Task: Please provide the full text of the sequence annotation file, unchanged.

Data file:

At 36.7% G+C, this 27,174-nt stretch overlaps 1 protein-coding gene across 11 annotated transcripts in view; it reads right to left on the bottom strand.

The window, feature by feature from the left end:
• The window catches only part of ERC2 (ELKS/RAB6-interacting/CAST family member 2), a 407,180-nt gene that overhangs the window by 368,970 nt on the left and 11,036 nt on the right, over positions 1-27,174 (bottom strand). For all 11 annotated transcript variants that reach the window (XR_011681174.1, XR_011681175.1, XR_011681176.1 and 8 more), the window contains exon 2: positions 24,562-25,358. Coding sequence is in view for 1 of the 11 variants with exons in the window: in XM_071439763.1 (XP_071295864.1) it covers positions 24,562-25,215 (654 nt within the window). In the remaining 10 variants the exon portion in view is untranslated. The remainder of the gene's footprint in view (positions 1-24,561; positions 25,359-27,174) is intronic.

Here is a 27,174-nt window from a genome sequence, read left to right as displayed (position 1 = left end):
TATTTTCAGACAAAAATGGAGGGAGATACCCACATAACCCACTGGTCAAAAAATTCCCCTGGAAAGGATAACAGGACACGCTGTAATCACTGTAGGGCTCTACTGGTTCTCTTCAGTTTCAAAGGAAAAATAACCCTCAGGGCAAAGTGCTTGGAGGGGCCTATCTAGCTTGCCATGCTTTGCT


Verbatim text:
At 36.7% G+C, this 27,174-nt stretch overlaps 1 protein-coding gene across 11 annotated transcripts in view; it reads right to left on the bottom strand.

The window, feature by feature from the left end:
• The window catches only part of ERC2 (ELKS/RAB6-interacting/CAST family member 2), a 407,180-nt gene that overhangs the window by 368,970 nt on the left and 11,036 nt on the right, over positions 1-27,174 (bottom strand). For all 11 annotated transcript variants that reach the window (XR_011681174.1, XR_011681175.1, XR_011681176.1 and 8 more), the window contains exon 2: positions 24,562-25,358. Coding sequence is in view for 1 of the 11 variants with exons in the window: in XM_071439763.1 (XP_071295864.1) it covers positions 24,562-25,215 (654 nt within the window). In the remaining 10 variants the exon portion in view is untranslated. The remainder of the gene's footprint in view (positions 1-24,561; positions 25,359-27,174) is intronic.

Here is a 27,174-nt window from a genome sequence, read left to right as displayed (position 1 = left end):
TATTTTCAGACAAAAATGGAGGGAGATACCCACATAACCCACTGGTCAAAAAATTCCCCTGGAAAGGATAACAGGACACGCTGTAATCACTGTAGGGCTCTACTGGTTCTCTTCAGTTTCAAAGGAAAAATAACCCTCAGGGCAAAGTGCTTGGAGGGGCCTATCTAGCTTGCCATGCTTTGCT